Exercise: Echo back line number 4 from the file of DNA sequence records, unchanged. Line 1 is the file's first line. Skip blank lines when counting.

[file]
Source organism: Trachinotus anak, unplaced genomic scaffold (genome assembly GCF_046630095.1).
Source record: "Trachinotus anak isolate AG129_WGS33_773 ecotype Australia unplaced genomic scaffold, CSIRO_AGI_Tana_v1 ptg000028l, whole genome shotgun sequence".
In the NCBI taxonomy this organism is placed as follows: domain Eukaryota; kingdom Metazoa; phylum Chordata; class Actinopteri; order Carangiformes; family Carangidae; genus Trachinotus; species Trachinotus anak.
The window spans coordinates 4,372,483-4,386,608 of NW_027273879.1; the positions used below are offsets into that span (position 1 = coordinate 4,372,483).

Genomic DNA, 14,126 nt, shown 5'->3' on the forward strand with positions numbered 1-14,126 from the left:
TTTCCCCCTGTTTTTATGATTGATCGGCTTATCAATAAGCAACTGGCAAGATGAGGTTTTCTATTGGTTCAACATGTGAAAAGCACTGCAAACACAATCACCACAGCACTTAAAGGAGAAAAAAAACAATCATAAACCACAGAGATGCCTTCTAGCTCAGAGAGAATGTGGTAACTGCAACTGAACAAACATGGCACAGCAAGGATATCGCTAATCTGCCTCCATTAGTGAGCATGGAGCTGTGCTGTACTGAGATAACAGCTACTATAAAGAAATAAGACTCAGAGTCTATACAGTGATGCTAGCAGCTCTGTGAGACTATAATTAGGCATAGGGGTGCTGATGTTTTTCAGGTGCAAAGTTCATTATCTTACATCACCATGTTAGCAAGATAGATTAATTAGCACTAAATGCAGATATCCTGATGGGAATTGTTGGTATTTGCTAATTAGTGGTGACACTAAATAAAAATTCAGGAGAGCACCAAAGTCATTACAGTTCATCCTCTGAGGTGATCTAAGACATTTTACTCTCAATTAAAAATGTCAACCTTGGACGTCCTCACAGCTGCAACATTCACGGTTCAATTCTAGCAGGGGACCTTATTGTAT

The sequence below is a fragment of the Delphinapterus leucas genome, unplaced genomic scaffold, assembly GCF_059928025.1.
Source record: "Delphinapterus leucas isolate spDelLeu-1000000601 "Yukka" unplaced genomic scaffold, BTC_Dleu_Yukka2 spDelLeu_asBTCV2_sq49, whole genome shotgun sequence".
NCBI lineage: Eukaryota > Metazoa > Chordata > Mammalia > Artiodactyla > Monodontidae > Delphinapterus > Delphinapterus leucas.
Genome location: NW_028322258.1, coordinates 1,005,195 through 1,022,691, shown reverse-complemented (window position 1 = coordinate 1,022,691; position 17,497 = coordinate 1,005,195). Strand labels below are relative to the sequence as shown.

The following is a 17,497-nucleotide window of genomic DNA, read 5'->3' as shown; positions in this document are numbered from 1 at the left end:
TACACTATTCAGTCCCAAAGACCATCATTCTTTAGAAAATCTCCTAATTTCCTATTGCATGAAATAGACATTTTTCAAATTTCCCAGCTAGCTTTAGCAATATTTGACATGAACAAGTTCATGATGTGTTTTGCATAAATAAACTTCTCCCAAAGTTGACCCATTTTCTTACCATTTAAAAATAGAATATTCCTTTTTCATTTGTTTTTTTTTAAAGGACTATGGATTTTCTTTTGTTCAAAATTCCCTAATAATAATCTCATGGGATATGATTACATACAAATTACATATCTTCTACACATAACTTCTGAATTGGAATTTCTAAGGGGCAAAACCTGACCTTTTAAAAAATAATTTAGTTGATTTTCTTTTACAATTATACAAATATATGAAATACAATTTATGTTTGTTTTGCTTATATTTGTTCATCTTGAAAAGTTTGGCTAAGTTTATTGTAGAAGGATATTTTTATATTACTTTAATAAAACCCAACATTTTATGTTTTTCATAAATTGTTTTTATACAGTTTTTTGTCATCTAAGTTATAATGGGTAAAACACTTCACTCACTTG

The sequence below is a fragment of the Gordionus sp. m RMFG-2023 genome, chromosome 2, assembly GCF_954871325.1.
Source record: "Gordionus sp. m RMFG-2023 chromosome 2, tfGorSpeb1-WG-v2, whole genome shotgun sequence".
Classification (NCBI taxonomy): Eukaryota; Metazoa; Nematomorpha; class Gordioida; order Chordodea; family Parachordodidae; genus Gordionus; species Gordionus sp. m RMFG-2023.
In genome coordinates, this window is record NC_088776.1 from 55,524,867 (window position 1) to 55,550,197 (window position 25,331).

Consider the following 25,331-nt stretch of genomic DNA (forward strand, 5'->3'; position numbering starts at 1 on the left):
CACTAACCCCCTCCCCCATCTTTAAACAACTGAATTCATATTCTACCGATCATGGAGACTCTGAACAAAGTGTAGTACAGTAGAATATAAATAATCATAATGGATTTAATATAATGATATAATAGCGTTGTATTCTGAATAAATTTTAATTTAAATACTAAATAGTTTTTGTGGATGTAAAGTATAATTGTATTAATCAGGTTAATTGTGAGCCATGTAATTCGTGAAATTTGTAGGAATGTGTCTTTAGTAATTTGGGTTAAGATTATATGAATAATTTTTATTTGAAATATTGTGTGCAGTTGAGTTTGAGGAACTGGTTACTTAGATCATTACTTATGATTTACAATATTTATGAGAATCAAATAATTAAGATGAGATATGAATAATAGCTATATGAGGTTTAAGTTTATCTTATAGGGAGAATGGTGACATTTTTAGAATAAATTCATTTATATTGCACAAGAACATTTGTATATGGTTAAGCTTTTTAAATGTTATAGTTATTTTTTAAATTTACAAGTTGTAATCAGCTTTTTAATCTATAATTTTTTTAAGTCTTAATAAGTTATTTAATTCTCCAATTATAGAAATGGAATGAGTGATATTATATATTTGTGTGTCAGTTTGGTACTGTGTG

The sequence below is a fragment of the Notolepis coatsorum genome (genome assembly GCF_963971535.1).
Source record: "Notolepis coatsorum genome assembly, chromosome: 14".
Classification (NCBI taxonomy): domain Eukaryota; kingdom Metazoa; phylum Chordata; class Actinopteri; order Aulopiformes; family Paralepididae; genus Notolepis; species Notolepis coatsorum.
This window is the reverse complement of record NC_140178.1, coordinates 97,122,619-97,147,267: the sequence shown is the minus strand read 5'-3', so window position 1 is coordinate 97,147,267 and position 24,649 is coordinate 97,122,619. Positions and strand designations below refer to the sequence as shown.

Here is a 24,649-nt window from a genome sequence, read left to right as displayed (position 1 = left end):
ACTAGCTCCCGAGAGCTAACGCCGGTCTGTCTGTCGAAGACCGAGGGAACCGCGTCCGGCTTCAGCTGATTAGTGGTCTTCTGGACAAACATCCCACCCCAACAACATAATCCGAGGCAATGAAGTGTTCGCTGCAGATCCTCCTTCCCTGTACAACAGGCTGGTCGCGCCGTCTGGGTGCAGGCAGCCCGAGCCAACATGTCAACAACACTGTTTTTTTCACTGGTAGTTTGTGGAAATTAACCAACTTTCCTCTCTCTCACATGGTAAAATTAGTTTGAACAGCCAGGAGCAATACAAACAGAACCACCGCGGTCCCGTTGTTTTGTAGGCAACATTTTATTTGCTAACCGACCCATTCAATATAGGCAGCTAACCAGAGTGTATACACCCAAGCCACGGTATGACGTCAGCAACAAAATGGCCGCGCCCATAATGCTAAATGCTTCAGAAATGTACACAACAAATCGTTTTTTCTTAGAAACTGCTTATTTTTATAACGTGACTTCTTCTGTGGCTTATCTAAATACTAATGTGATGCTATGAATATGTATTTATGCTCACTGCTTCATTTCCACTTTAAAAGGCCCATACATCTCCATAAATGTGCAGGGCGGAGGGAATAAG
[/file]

The window spans coordinates 4,372,483-4,386,608 of NW_027273879.1; the positions used below are offsets into that span (position 1 = coordinate 4,372,483).